You spend a lot of stupid time with this "China Doll". Then you regret it.

You spend a lot of stupid time with this “China Doll”. Then you regret it.

Raimi starts the movie well, echoing the original film’s black-and-white to Technicolor switcheroo, and dropping Oz into Oz in a maelstrom of kid-in-a-candy-store 3D. Raimi’s not shot in 3D before and he throws things at you, old-school (ie 1950s style). Which is fine, because it’s fun.

Then everything sloooooooows the heck down. Somehow, a story that is meant to be full of wonder becomes very, very boring – perhaps the worst thing a film can be. Events move at a glacial pace; what story there is could literally have been told in forty-five minutes, but this bloated fiasco clocks in at well over two hours, and feels every minute of it, and then some. And then some. And then some.url-3

James Franco, as Oz, really makes many missteps here, overplaying everything, goofing around, pulling faces, and generally acting like a special effect. It’s close to a terrible performance, and that’s a shame for someone who has previously been building towards stardom, rather than ruining the climb. It doesn’t help that his character is extremely uninteresting, unlikeable, and generally boring; it also doesn’t help that there is so much extraneous sound design of him yelping, screaming, trilling and shrieking that he comes off as a cartoon character – a bad one. (Robert Downey Jr. was originally sought for the role, and he would’ve been much better – but there’s a reason he turned it down, which I suspect was the script).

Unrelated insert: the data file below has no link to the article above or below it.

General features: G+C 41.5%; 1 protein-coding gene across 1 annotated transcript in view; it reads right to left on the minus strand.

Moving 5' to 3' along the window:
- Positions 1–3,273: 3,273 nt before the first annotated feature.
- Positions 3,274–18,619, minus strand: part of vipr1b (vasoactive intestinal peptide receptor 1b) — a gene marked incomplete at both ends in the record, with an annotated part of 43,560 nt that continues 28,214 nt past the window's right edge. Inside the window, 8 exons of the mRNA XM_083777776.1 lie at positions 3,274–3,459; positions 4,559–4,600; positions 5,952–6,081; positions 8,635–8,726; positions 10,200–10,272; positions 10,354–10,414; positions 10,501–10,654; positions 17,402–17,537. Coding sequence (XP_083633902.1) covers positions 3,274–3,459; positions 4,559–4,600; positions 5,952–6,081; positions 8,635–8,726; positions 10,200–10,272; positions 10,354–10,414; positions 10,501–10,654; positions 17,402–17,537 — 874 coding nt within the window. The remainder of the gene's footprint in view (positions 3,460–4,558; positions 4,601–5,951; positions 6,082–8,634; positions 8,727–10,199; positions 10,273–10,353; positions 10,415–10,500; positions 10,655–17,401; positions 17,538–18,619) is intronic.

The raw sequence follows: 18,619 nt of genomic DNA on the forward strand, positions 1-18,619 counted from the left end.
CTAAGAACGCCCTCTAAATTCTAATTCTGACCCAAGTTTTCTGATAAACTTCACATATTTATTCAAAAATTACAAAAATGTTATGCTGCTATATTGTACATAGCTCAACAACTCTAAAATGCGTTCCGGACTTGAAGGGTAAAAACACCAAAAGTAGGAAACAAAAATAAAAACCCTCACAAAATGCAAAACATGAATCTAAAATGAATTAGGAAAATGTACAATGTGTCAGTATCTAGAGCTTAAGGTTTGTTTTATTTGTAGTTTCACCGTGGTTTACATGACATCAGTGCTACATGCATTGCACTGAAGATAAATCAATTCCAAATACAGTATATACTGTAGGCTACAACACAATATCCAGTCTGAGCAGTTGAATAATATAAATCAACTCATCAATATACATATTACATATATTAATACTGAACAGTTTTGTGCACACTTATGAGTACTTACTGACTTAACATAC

If only the movie was nothing by images like this. But instead it has truly terrible dialogue.

If only the movie was nothing but images like this. But instead it has truly terrible dialogue. And it’s sloooooooow.

At one point a bunch of munchkins burst into song, and suddenly the film is full of life – and then the song abruptly stops, like the needle has been pulled off the record. It’s the perfect metaphor for the whole movie: at the beginning, there’s the brief taste of something good, but it’s just an illusion: there’s actually nothing there. Even kids will be bored senseless by this senseless, boring film.